QUEEN’S PARK – The government announced its plans to present the 2018 Ontario Budget on March 28th. In a speech to the Economic Club of Canada, the Minister of Finance stated that he expected the Province to run a deficit this year, contrary to his declarations just months ago that Ontario would see balanced budgets through at least 2020. This reversal is being marketed to Ontarians as a consequence of extra spending commitments in areas such as health care and the economy.
My colleagues and I are anxious to hear the Auditor-General’s and Financial Accountability Officer’s opinion on this. The current government is extremely unpopular according to numerous opinion polls and opening the spending taps less than 3 months from a general election must be viewed with a degree of skepticism. First and foremost, time and finances are not on the government’s side. It is highly unlikely that the necessary spending programs and disbursements will be in place before the election and more deficits are bound to raise concerns among debt rating agencies. If the government were to win another mandate, would they be bound by their earlier promises or continue on a trend we have seen of announcing funding through one stream while reducing it in the other?
On Tuesday in Question Period my colleagues and I brought forward our communities’ concerns with prompt access to quality mental health services. We heard stories of patients being sent home without a proper diagnosis, long wait times that proved fatal and a lack of resources in rural areas. I highlighted that the new Mental Health Facility at the Cornwall Community Hospital was a great improvement on the past, but great work still lies ahead. We demanded the Province match the federal funding commitment to mental health services dollar-for-dollar. One in five Canadians will experience mental health challenges. Helping them receive the services they need saves lives, preserves physical health and maintains people’s ability to participate fully in their workplaces and communities. Direct mental health service delivery investment pays off in spades as long as patients, rather than administration and bureaucracies, are prioritized. The government voted against making such a commitment, to our disappointment.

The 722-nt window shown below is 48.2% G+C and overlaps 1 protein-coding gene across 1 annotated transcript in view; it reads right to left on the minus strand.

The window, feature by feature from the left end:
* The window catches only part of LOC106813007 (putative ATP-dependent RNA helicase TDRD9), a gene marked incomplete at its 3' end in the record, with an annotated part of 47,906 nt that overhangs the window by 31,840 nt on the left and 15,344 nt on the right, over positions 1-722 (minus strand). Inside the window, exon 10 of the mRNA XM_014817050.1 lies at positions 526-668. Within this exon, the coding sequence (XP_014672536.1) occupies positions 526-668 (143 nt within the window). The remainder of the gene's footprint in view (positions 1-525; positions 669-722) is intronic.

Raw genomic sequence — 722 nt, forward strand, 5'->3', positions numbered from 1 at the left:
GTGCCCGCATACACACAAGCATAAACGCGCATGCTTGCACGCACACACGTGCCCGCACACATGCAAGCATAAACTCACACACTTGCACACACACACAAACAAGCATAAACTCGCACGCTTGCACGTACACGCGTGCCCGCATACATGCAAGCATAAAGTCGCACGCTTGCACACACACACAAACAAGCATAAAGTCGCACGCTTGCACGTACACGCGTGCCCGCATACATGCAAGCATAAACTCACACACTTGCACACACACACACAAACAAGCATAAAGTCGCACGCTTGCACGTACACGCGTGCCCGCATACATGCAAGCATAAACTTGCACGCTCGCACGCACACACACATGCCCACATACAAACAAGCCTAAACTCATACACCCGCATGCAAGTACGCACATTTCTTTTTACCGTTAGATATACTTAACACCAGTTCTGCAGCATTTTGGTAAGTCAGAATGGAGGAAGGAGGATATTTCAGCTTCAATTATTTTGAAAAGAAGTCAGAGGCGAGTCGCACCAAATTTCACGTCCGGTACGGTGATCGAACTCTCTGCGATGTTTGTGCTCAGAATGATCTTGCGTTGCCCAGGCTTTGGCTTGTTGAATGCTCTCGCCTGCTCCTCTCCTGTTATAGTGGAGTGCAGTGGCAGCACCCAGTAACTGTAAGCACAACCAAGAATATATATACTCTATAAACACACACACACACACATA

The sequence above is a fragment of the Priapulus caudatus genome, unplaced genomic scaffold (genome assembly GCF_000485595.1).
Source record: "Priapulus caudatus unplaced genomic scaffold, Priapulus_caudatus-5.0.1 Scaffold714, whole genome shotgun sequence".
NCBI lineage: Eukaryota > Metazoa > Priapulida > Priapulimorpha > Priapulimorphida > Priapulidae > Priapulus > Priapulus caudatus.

The government passed several Bills this week. Rowan’s Law, which will help amateur and youth athletes prevent the consequences of concussions received Third Reading and was assented to on Wednesday. The Supply Act, a general spending enabling bill, was forced through on Second and Third Reading this week. Bill 194, the Fairness in Procurement Act that engages us in a trade war with New York State and other jurisdictions was voted on in Second Reading and immediately ordered for Third Reading without Committee input.
Next week MPPs return to their ridings for the March break. I look forward to meeting many of you during that time and hear your concerns as we head into Budget season.